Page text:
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Comment: Does it matter? (Score 1) 224

by kevingolding2001 (#46691991) Attached to: Online Skim Reading Is Taking Over the Human Brain
Maybe we are adapting to skimming, filtering, and jumping from source to source of information.

Given that this is the way the (modern?) real world works, I don't see it as a problem.

The only drawback is the sentimental loss of no longer being able to sit down and be completely focused on a single thing for any length of time. Whilst this may be a shame, the fact is that such an activity these days is purely recreational and probably impractical for most people anyway. Time has moved on and so should we.

File this under "buggy whips".

Comment: Yes (Score 3, Interesting) 306

by kevingolding2001 (#46514207) Attached to: Ask Slashdot: Can an Old Programmer Learn New Tricks?

Yes, you can learn new tricks, but like everything else you have to work at it. I've been programming in some fashion for close to 30 years but I'm still learning new stuff all the time (getting employed on the basis of the new skills is a bit harder, but not giving up yet).

If you are struggling to come to grips with frameworks, might I suggest that you are probably not getting 'why' they are written, or what they are trying to achieve. Not getting that means you are trying to memorize a whole bunch of stuff that doesn't seem to make any sense, and that is basically impossible.

The easiest way to understand the 'why' of a framework is to start trying to write equivalent things yourself from scratch.

Once upon a time I installed Django and worked through the tutorial. Admittedly I was pretty impressed with the inbuilt admin interface that you got for very little code, but beyond that it all seemed too long-winded and abstract for what I wanted to do. So I decided to not use Django and just write my own application directly using wsgi.

I spent a day or two happily coding up a number of functional pages and a rudimentary menu system. Then I realized that some of my code was getting a bit unwieldy. Functions to parse the url and call the appropriate function were getting too long, and code that produced the output was starting to be duplicated in numerous places. I sat down and had a good think about how I could refactor stuff to be more maintainable when suddenly it hit me... "I'm re-writing Django (though much more poorly)".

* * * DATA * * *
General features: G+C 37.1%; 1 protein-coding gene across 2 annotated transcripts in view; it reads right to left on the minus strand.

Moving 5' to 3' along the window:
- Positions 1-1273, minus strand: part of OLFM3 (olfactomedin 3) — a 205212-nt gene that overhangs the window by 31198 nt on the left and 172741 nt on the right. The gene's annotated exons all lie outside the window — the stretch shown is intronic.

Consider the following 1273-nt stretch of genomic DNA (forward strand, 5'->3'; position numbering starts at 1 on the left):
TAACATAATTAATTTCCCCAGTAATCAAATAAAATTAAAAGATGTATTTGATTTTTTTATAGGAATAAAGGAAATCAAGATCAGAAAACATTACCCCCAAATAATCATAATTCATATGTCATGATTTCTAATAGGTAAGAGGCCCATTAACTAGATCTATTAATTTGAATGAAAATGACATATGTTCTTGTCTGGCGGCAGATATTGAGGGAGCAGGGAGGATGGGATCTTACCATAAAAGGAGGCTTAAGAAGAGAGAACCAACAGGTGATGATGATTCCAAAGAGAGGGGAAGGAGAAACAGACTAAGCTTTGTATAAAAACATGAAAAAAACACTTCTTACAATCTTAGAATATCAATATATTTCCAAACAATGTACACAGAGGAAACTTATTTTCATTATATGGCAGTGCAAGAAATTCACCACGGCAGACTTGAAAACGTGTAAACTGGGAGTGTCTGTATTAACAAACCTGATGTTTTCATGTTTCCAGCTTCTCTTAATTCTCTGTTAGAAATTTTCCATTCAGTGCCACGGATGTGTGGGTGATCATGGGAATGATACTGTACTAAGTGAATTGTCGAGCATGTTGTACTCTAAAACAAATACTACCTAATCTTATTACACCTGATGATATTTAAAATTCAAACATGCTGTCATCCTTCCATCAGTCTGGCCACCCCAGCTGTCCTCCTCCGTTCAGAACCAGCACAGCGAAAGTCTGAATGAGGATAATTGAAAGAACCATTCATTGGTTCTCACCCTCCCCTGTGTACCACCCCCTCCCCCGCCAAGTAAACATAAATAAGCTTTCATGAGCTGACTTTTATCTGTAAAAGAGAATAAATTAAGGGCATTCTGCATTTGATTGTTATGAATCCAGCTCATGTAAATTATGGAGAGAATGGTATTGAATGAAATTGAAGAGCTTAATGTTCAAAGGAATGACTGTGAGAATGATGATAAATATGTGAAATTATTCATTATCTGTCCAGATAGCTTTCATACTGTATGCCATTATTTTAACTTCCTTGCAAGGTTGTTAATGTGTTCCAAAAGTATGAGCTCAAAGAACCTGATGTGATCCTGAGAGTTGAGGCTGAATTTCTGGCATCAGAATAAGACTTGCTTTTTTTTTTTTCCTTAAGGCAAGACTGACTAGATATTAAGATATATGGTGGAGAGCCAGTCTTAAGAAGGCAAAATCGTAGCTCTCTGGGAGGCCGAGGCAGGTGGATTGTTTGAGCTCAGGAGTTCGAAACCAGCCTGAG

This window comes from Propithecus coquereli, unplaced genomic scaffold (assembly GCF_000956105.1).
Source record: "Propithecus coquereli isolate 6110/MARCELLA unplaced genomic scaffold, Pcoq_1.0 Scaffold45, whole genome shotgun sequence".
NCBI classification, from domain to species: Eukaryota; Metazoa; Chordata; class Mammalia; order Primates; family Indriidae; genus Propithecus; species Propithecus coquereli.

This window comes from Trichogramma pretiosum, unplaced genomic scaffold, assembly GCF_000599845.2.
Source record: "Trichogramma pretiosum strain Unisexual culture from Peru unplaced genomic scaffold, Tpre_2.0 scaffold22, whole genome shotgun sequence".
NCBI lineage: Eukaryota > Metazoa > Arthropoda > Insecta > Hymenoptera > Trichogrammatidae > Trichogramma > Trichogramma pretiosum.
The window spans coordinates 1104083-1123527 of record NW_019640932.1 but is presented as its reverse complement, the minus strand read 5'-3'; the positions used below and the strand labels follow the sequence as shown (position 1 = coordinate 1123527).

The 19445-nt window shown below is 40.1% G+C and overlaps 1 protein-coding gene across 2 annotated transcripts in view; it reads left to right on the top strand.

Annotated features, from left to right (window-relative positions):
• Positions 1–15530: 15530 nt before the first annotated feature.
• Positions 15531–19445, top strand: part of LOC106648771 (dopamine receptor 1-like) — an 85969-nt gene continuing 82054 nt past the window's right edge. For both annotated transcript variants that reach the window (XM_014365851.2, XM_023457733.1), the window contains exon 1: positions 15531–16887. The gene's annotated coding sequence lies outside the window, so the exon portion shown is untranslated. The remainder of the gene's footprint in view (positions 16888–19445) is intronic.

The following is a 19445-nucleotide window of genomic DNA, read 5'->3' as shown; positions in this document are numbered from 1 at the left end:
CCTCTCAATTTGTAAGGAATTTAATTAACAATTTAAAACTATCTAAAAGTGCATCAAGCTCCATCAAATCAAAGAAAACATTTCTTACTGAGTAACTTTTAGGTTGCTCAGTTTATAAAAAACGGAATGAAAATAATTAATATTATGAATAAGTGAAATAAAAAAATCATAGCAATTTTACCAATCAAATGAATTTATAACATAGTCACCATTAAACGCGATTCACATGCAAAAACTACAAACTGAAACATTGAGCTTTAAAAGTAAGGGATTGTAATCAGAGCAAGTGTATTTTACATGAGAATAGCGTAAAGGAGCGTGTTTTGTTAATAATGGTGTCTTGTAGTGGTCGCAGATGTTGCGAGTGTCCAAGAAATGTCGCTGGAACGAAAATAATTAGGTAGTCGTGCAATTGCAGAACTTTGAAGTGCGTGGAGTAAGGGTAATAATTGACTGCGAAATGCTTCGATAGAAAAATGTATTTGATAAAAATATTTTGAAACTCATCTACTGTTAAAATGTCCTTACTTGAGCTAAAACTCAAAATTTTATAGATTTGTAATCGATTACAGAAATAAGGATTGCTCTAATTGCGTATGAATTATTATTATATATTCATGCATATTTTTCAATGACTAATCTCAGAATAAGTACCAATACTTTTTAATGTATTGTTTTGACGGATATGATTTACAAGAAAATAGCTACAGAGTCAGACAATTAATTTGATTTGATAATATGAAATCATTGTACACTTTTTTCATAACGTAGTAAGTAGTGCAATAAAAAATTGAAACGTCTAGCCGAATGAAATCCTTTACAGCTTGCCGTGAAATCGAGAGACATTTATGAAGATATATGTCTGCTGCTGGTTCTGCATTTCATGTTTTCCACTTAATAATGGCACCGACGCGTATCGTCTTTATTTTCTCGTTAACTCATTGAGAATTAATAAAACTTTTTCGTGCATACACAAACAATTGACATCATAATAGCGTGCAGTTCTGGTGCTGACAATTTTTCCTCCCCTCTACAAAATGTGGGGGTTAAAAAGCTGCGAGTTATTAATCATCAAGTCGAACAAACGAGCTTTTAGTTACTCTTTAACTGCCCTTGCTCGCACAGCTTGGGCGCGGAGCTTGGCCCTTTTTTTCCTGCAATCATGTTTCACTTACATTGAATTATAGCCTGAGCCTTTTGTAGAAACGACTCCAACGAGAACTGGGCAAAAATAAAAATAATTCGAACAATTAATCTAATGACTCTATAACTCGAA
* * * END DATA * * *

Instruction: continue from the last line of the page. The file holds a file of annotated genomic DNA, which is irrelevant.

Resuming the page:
Once I realized that, and I understood the problems that Django was trying to solve it all suddenly made a lot more sense and I found it easier to get my head around it all.

Comment: Breaking the law every day (Score 1) 149

Maybe this is one of those "You commit at least 3 crimes every day without even realizing it" situations that James Duane proposes.

For most people, most of the time, they will not do anything. But if the authorities decide that you have become inconvenient, then there are numerous instances of you commiting crimes to justify locking you up.

Comment: Re:Monitor the Airwaves (Score 1) 137

by kevingolding2001 (#46453023) Attached to: Drones Used To Smuggle Drugs Into Prison

This is a race that the guards aren't going to win. Of course, it's not like anyone's ever been able to stop contraband getting into a prison anyway.

Weld them into a cage, inside a huge warehouse. No visitors.

This is a trivially solvable problem, you just need to have the will to actually solve it (note: I'm opposed to the death penalty just in case new evidence comes to light).

Comment: Re:Mission to feed poor.. (Score 1) 146

by kevingolding2001 (#46386203) Attached to: India Plans Mission To Probe Sun By 2020

In other news: Space tech often makes it way down to doing practical things, including help feed the poor

You mean like frying up all that food they don't have in Teflon frying pans? I kid, I kid.
But you gotta admit that usually the link between space exploration and feeding the poor is quite indirect and relies on one of those "trickle down" types of theories.

Administration: An ingenious abstraction in politics, designed to receive the kicks and cuffs due to the premier or president. -- Ambrose Bierce